A pensioner who ‘kept a man as a slave in a shed for 40 years’ has been released.
A 58-year-old man was discovered in the 6ft room on a residential site north of Carlisle in Cumbria in a dawn raid on Wednesday by officers from the Gangmasters and Labour Abuse Authority (GLAA) who acted on a tip-off.
The suspected modern slavery victim was taken from the scene – reportedly a licensed traveller camp – by specialist trauma officers to be medically examined and assessed.
On Friday, the GLAA said the man was ‘doing well’ but added that it would be a ‘hard process’ to help him recover and earn his trust.
A 79-year-old man held on suspicion of slavery offences has been released as inquiries continue.
It is suspected that the victim was locked into the tiny room when he was just 18 years old in 1978.
GLAA senior investigating officer Martin Plimmer said: ‘This is a really sad and traumatic case.
‘In my many years of working in law enforcement and tackling really serious incidents of labour exploitation, I have never witnessed anything like this.
‘Our initial reports were that the victim had been living in the shed for the last 40 years and this appears to be the case at this stage.
‘I have never known or even heard of a modern slavery case which has lasted for such a long time.’
When he was discovered he was said to have looked like a ‘rabbit in the headlights’ because he was so startled to be freed.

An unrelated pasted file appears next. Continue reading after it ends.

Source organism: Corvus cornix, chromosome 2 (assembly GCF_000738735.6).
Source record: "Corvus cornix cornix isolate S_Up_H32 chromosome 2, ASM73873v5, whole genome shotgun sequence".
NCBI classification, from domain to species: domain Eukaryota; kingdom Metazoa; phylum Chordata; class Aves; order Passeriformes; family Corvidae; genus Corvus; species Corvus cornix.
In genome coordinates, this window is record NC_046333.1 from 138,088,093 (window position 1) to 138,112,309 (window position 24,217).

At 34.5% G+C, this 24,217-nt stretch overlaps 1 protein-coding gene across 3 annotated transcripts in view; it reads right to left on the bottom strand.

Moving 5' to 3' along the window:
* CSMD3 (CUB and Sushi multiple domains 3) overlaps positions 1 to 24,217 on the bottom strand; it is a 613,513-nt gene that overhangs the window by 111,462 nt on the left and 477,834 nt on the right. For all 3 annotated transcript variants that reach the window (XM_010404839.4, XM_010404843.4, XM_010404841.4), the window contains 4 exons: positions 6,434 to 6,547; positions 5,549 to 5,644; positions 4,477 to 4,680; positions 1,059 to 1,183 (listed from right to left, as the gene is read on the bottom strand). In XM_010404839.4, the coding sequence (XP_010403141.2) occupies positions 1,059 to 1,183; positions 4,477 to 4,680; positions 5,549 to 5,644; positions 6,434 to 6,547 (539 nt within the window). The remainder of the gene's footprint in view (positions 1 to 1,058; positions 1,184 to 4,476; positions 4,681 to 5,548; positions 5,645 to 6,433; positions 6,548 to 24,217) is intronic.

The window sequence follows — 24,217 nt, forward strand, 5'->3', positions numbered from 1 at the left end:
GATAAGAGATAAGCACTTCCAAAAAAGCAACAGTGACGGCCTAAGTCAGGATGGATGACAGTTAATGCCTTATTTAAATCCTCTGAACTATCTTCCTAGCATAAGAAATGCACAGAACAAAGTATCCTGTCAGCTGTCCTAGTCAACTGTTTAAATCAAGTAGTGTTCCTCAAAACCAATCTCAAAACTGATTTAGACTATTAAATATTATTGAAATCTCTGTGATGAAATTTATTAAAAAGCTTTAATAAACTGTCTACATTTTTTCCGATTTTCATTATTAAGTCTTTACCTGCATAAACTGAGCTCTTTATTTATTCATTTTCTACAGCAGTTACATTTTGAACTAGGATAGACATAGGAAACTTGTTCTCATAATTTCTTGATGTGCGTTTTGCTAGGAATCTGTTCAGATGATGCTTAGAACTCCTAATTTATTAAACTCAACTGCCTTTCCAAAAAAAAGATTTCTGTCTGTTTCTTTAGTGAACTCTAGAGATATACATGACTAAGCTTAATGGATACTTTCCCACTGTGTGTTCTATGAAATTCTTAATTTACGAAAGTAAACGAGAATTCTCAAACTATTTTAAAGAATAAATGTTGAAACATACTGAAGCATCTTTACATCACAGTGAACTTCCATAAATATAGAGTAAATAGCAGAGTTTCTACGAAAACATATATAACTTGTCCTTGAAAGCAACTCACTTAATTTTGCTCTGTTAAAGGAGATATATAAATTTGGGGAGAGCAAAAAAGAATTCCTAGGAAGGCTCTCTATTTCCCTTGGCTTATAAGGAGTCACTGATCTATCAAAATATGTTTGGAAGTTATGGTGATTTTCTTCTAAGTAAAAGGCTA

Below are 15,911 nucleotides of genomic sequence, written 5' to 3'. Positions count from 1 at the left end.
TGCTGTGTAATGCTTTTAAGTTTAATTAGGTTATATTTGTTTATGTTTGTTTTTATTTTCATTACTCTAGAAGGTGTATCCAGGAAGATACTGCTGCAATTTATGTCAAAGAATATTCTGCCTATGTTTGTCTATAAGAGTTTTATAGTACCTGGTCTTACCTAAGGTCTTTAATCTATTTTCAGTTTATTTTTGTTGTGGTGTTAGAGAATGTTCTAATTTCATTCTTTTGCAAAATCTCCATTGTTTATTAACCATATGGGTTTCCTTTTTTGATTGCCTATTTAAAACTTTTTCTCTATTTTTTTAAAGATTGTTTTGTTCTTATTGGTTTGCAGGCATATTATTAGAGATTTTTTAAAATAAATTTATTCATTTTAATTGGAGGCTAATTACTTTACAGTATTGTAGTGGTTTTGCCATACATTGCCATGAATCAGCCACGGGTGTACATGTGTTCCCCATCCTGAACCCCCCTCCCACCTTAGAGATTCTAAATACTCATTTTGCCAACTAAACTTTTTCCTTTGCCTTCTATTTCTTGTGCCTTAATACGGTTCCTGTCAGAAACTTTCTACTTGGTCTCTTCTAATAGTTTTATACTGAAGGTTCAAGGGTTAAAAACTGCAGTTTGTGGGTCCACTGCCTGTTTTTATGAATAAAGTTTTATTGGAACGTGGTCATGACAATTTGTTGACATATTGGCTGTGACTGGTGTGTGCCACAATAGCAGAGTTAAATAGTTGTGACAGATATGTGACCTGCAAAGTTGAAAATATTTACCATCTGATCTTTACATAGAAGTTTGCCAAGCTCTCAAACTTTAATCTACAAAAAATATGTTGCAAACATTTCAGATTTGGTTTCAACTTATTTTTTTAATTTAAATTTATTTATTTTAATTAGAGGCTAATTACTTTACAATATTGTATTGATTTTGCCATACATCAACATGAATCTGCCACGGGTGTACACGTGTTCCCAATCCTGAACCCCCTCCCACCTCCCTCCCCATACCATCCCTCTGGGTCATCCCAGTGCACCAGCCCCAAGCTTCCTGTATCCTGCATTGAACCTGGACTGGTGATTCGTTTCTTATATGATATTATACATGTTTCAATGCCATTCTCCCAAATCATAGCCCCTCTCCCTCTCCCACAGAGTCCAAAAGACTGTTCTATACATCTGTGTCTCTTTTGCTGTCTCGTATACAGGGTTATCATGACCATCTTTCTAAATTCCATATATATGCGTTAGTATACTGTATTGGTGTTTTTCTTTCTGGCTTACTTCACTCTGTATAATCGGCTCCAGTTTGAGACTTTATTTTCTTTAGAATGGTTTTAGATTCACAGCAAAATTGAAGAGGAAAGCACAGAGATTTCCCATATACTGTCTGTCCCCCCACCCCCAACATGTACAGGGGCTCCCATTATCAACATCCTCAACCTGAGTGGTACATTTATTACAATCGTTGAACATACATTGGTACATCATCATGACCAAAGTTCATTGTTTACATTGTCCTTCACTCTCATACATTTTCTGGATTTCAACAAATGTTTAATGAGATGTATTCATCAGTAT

Pictures from the scene show a filthy blanket on the floor next to a flat-screen TV and a garden chair.
There was also an electric heater that didn’t work in the tiny room.
Mr Plimmer continued: ‘Inside the shed, it was freezing cold. There was no heating and even the television was metered. There was just a soiled duvet on the floor where he was sleeping.
‘It’s worth reiterating again just how small and cramped his living conditions were. No-one should have to live like this anywhere.
‘After finding the victim, we made sure he was taken off the site and given the medical support that he needed.
‘He was very confused and emotionally vulnerable when we rescued him, which is completely understandable for someone who we believe has been held in captivity for all his adult life.
‘He is doing well but it will be a long and hard process to help him recover and win our trust. However, this is something we and our partners are totally committed to achieving.’
Mr Plimmer said the man appeared to have been made to carry out unpaid work from the age of 16 or 17.